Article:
Startup founders are creators and innovators. They begin their business because they see a solution to a problem and they want to share it with the world. It’s understandable that these entrepreneurs hold their startups so near and dear to their heart. When you put blood, sweat, and tears into your startup the last thing you want is someone stealing your idea or making it difficult to market.
That’s why it’s important to understand your intellectual property rights, what to do and what not to do. And even more importantly, you need an IP law expert at your side through it all.
Why Protect the IP For Your Startup?
When it comes to your startup, your intellectual property is the idea that started it all. It’s that thought you had at two in the morning that you rushed to write down. It’s the strategy you laid out as you started to brainstorm the business with co-founders. It’s what makes your startup unique — and marketable. Your IP can also be your company logo, even your name.
If you fail to protect your intellectual property, there’s nothing stopping your competition from cornering the market that you’re trying to impact. They may patent a similar product or offer a service similar to yours. Without patents, copyrights, and trademarks, it will be much more difficult to prove that your IP really was yours. If you do protect your IP, however, you’ll be able to present that to court in the event that someone contests it.
- Trade Secrets and Confidential Information – A trade secret is a secret element of your business that have monetary value because of their secrecy and which you take “reasonable efforts” to keep secret. Trade secrets — or any other confidential business information — can be protected through non-disclosure agreements (NDAs) or limiting access to information.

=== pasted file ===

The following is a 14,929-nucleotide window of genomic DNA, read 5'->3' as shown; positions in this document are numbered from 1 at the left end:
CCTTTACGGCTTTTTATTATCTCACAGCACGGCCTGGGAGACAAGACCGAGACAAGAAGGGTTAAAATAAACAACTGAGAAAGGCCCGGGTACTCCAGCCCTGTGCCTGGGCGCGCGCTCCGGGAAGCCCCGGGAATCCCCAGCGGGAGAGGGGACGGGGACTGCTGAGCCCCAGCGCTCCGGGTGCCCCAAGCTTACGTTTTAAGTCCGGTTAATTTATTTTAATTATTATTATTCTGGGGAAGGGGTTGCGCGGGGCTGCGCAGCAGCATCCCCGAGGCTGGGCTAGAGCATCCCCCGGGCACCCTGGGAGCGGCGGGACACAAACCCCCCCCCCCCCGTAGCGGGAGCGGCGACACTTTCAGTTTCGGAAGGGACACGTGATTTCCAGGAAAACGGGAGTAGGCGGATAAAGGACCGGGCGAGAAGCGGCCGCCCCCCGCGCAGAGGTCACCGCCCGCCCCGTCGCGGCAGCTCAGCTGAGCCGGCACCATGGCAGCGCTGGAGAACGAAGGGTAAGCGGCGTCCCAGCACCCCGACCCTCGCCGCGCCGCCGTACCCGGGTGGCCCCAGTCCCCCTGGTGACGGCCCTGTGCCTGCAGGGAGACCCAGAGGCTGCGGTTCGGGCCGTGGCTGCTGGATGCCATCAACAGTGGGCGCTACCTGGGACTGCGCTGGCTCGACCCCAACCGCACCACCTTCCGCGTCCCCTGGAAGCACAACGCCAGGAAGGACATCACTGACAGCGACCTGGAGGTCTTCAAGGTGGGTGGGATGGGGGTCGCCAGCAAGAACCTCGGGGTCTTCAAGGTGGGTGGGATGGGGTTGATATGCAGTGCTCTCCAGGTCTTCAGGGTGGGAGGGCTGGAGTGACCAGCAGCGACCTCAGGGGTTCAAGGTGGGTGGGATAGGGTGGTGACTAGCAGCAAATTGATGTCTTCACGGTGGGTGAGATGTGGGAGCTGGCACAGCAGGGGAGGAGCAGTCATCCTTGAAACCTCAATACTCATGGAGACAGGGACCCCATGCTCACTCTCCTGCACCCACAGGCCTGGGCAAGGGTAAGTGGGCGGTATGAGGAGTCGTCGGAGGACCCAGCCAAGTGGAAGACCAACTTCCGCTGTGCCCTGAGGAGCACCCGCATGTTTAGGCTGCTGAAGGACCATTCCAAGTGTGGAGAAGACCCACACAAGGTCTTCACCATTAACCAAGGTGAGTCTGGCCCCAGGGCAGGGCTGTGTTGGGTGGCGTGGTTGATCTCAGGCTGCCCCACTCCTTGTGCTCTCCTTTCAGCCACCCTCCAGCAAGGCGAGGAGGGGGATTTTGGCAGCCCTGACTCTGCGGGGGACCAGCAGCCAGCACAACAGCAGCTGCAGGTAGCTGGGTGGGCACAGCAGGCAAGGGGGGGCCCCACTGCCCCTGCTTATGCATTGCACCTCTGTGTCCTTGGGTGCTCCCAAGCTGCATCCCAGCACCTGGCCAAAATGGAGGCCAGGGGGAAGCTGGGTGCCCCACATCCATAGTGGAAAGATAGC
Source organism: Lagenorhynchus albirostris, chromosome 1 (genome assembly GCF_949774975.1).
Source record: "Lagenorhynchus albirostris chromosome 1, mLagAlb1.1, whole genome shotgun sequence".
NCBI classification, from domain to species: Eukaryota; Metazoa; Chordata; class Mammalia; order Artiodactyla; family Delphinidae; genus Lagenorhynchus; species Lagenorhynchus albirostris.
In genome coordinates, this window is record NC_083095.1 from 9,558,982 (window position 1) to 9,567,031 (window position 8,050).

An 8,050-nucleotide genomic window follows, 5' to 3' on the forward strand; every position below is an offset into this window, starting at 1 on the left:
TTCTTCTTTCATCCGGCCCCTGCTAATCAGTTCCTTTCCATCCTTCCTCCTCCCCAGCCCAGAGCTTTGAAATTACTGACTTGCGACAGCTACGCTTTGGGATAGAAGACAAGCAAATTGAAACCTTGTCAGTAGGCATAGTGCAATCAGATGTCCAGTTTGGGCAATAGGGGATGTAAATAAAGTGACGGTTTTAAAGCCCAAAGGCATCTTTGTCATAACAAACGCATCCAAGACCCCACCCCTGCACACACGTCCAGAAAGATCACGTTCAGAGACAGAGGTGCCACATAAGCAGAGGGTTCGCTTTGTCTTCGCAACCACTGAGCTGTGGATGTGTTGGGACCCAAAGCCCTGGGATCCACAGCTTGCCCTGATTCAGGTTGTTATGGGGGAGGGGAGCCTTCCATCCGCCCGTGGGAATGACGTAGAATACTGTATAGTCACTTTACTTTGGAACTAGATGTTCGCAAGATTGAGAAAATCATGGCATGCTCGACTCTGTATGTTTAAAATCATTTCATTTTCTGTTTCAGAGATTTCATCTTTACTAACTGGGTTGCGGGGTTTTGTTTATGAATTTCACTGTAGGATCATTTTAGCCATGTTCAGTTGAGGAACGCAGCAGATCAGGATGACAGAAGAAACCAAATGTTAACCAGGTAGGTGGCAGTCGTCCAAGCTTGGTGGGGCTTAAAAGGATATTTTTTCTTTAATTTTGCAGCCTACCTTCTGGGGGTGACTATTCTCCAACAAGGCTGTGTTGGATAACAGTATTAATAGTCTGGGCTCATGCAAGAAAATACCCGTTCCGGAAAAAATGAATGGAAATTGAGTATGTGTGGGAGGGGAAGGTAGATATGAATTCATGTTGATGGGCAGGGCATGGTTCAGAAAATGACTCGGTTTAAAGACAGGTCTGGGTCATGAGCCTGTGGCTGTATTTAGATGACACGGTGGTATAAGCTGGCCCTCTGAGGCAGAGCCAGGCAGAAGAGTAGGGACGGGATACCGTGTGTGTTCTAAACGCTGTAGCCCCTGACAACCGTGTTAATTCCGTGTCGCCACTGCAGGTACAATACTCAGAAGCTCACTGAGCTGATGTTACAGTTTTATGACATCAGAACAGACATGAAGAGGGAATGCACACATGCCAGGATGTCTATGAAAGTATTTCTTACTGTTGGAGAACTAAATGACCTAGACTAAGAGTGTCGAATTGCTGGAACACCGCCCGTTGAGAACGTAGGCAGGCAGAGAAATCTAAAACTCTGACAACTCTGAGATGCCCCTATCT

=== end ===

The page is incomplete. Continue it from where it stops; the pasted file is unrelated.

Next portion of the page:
- Inventions – Does your startup revolve around an invention of yours? You’ll want to check the USPTO to ensure that idea hasn’t already been patented before you get carried away. Once you start preparing to launch your business, make sure to patent your invention. By US law, inventors are given one year after their invention goes public to file a patent.
- Authorship – When it comes to your startup, authorship can refer to the content on your website, to the code used to build your app, or the marketing materials you created to promote your business. As soon as you go public with them, you are legally the author of those works. However, it’s best to have a copyright so you can prove that authorship.
- Logo, Brand, and Other Imagery – This can include the pictures used on your website or social media, as well as trademarking your brand.
How You Can Afford To Protect Your IP
When beginning a startup, every expense can feel daunting. It might not seem worth it to pay the filing fees for patents or to hire an IP law attorney to represent you. But it might help you avoid bigger expenses down the line, such as court costs in the event that someone challenges your IP.
One way to save money is to strategize your IP plan. Figure out what you need in the early stages of development so you don’t waste money on what you don’t need. You can also do research on the different filing fees so as to add them into your budget. If you’re working with a startup loan, try to allocate some of that towards your IP protection.
In the event that your IP is threatened, one way to save costs on litigation is to take advantage of Garcia-Zamor’s flat monthly legal fee litigation program. This can make it easier to pan and take away some of the unpredictability in protecting your biggest business investments. Contact us today to learn more or to schedule a consultation.